The Planning & Zoning Commission on Monday will take public comment regarding a divisive proposal to erect a cell phone tower behind West School, officials say.
Under state law, the Commission is charged with making a positive or negative report back to the town prior to major changes on public land. A special meeting has been scheduled for 6 p.m. in the large meeting room at Town Hall for P&Z to hear presentations from Verizon as well as a cell tower developer that has been pushing since the summer for a tower at 769 Ponus Ridge.
At that meeting, P&Z also will take comments from the public, First Selectman Kevin Moynihan confirmed last week.
“That is the first step of several public meetings on this,” Moynihan said during the Oct. 18 meeting of the Board of Selectmen.
The cell tower plan for West School emerged in public documents in June, drawing concerns from residents while Selectmen Nick Williams and Kathleen Corbet called for more community input regarding the plans to erect a tower 1,000 feet behind West School or to build another, taller one further out.
Williams has said it makes little sense to involve other municipal bodies, such as P&Z, if the Board of Selectmen itself is not in favor of the tower, since the selectmen would need to approve a ground lease with Homeland Towers in any case.
Even so, Moynihan laid out an approvals schedule, and the first selectman himself requested the so-called “8-24” referral from P&Z (a reference to the Municipal Improvements statute). In his request letter to P&Z, Moynihan said, “As First Selectman, and as a member of the Town Council for four years prior (during which time I followed closely the work of the [Utilities Commission] and the Commission’s amendment of the Section 7.8 regulation on Telecommunications Facilities), I have personal knowledge of the need for improved cellular service on the west side of town for the safety of our residents, visitors and first responder as well as for our teachers and students at West School. Our first responders need adequate cell service for their own safety and for their internet-based communications equipment to work which is critical to performing their missions (e.g., police cruisers and EMS ambulances have devices that depend on service from Verizon and AT&T Wireless). Moreover, in a modern town, residents, visitors and various commercial users, such as FedEx, UPS and Amazon delivery trucks, realtors’ lock boxes, etc., require adequate cell service. I request that the Commission issue a positive report on the proposal by [Homeland Towers] and construct a cell tower (with Verizon and other carriers expected) on Town-owned property at 769 Ponus Ridge Road.”
If P&Z issues a negative report, the West School cell tower could still move forward with two-thirds majority backing of the Town Council, under Section 8-24 of the Connecticut General Statutes.
Moynihan in his letter referred to a section of the New Canaan Zoning Regulations (page 164 here) that P&Z updated four years ago. It spells out a requirement that a Special Permit is needed from P&Z to put up infrastructure such as cell towers on public property, among other rules. The town hired a consultant for $7,500 to help steer P&Z through the regulation update—however, according to municipal officials, Town Attorney Ira Bloom has issued a legal memo saying that P&Z has no such authority. (NewCanaanite.com last week filed a Freedom of Information Act request for Bloom’s memo but as of publication of this article the town has failed to provide the public document.)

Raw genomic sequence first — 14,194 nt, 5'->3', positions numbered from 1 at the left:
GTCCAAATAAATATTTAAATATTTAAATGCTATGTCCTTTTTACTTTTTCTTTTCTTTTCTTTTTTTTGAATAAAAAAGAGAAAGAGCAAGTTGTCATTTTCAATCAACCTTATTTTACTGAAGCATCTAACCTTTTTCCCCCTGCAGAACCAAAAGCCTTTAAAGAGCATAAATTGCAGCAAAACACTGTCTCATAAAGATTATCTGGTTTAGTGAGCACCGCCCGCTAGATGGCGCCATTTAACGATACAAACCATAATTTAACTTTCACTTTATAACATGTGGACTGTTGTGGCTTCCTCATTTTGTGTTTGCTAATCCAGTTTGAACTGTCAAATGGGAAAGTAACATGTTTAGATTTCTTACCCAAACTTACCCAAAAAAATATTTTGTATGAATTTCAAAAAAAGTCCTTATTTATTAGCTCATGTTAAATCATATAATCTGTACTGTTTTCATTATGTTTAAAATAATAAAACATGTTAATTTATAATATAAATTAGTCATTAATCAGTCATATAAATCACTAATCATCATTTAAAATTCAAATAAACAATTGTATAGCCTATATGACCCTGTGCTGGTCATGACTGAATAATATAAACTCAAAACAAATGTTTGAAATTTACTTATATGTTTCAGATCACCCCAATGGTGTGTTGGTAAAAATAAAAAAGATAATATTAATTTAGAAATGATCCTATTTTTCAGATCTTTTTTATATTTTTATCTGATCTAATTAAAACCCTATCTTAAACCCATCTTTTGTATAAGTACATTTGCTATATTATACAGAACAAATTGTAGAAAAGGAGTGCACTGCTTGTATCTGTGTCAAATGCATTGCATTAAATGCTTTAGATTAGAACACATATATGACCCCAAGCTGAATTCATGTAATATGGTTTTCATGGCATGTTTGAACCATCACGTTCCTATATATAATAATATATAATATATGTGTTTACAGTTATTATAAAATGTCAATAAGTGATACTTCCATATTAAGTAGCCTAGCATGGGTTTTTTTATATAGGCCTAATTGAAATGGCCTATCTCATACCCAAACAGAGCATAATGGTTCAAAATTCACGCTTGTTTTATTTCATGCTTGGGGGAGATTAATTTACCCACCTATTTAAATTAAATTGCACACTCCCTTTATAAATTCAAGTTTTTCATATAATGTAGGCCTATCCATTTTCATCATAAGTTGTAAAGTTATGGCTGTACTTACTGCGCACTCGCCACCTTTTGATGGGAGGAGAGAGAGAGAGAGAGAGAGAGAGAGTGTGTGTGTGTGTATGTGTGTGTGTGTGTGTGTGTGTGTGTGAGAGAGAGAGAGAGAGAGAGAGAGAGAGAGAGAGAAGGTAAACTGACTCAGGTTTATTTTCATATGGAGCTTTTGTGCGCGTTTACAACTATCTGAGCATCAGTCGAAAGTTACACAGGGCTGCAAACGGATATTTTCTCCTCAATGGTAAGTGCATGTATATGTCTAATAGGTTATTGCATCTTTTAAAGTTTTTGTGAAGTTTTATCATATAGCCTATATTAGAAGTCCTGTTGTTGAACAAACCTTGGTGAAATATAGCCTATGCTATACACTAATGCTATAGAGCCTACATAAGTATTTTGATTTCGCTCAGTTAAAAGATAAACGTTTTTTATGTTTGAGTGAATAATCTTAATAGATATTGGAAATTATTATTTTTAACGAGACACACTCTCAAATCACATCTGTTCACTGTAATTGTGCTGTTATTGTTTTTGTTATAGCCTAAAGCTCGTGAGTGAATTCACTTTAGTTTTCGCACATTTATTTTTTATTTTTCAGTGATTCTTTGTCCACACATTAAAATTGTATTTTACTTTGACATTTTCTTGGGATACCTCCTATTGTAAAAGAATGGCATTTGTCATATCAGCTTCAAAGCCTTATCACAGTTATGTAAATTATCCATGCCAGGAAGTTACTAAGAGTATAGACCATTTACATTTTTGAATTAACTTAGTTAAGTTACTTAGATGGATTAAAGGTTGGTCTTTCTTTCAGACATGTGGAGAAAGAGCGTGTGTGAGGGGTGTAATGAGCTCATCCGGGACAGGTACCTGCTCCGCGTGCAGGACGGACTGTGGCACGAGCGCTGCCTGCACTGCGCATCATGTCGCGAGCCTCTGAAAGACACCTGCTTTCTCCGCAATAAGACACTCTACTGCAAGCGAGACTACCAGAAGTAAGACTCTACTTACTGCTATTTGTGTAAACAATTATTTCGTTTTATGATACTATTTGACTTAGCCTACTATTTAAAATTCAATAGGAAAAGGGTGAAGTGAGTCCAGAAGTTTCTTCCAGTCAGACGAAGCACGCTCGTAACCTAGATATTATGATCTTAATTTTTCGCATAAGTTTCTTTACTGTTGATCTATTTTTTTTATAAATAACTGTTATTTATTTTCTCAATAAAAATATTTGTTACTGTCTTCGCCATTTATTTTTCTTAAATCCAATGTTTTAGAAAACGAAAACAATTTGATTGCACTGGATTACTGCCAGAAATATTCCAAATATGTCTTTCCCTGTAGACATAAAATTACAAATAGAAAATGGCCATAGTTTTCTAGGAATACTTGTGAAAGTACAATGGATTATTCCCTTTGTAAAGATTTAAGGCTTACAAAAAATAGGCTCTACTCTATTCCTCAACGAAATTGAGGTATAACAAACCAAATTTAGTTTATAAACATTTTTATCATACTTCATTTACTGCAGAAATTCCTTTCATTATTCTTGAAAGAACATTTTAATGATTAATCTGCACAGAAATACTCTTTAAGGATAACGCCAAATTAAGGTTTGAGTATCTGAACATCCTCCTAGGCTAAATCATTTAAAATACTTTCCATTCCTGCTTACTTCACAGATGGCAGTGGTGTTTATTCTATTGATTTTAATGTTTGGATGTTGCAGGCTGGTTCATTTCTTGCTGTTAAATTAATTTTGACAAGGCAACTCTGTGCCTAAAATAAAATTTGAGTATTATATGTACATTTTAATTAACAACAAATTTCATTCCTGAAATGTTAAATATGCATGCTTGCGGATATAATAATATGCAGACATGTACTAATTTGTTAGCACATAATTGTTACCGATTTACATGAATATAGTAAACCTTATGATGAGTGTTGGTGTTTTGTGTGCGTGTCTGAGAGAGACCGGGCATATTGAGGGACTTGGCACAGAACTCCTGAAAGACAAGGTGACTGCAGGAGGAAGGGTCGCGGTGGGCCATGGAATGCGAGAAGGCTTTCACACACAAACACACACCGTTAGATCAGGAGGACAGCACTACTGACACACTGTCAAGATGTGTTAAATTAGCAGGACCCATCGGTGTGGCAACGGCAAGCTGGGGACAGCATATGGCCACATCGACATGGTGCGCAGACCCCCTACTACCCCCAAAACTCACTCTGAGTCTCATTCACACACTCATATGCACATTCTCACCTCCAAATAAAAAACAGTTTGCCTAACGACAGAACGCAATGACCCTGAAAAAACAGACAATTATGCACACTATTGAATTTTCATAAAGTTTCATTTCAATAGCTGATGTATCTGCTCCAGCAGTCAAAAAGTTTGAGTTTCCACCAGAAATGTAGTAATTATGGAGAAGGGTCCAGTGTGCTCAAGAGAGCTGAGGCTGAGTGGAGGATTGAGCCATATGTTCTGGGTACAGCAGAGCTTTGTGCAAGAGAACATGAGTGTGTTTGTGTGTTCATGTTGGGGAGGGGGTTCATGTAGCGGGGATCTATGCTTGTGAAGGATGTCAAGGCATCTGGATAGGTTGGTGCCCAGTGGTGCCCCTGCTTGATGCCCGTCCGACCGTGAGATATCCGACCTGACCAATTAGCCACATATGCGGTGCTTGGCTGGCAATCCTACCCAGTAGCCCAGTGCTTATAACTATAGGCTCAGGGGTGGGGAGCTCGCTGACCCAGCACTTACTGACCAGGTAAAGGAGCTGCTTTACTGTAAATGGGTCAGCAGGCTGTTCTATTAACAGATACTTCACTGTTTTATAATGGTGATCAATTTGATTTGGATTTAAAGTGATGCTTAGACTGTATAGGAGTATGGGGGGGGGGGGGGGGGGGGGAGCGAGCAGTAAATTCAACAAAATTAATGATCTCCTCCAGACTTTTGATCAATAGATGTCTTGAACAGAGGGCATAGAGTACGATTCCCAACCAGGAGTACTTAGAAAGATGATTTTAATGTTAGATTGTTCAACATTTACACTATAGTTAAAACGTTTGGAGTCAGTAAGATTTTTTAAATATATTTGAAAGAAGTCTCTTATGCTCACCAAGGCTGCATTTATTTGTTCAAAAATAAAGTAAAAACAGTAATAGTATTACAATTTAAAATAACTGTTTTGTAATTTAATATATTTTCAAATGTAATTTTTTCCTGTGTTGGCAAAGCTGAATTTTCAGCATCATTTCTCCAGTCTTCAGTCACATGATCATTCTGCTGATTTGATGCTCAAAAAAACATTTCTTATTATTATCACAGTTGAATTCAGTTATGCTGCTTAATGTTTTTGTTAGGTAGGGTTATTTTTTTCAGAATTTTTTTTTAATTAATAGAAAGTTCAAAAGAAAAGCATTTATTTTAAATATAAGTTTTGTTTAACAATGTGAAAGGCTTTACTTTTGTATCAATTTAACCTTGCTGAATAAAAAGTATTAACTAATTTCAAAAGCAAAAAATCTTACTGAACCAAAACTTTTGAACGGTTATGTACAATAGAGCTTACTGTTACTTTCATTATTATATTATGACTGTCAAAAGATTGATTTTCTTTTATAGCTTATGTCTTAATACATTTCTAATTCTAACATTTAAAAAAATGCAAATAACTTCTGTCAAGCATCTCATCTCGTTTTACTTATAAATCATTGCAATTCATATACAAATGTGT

The town, which exceeded its legal budget by 32% in the last fiscal year, has spent about $4,500 in legal fees on the West School cell tower proposal in recent months.
It’s unclear what P&Z will do. Members of the appointed body walked the property at 769 Ponus Ridge on Friday to review a proposed cell tower location.
During the Commission’s Oct. 13 meeting, some members of P&Z said they could issue a negative report and pass the matter along to the Town Council (an elected body) for vetting. At the time, there also was an open question as to whether P&Z would allow public comment at its own meeting.
Commissioner Dan Radman said, “I think we sort of have a responsibility to the public and to the town to have that forum here in front of us. Even though it might happen in front of the Town Council, as well. There is sort of an expectation among townspeople when an issue like this has come up—which it has come up in the past, here in this forum in front of this Commission—they have had the opportunity to opine on it, whether we’ve voted for or against it, whatever it was. I think if we now, for whatever reason, change that format and do not allow public input, I don’t think it’s going to be looked on very favorably by townspeople.”
Some in New Canaan already have submitted letters to P&Z voicing opposition to the plans.
Abby Dunkin in an Oct. 20 letter said, “Please vote against the cell tower at West—these are little children who do not need to spend hours a day under a cell tower. I do not want this to be a precedent for our other schools to follow.”
Morgan Beckerman identified herself as the parent of children attending and expected to attend West School, and said in a letter, “With all due respect, I am unsure how this is even a topic of conversation. How could anyone in this town or affiliated with this town entertain putting a cell tower 1000 yards from an elementary school? There is plenty of research and documented evidence which shows how harmful this type of radiation is to humans, and certainly to developing children. To me, it’s inhumane, dangerous, irresponsible and there has to be a better solution. PLEASE reconsider the location and keep this out of West School’s back yard.”
[Editor’s Note: This article has been corrected so that the address of West School at 769 Ponus Ridge appears throughout.]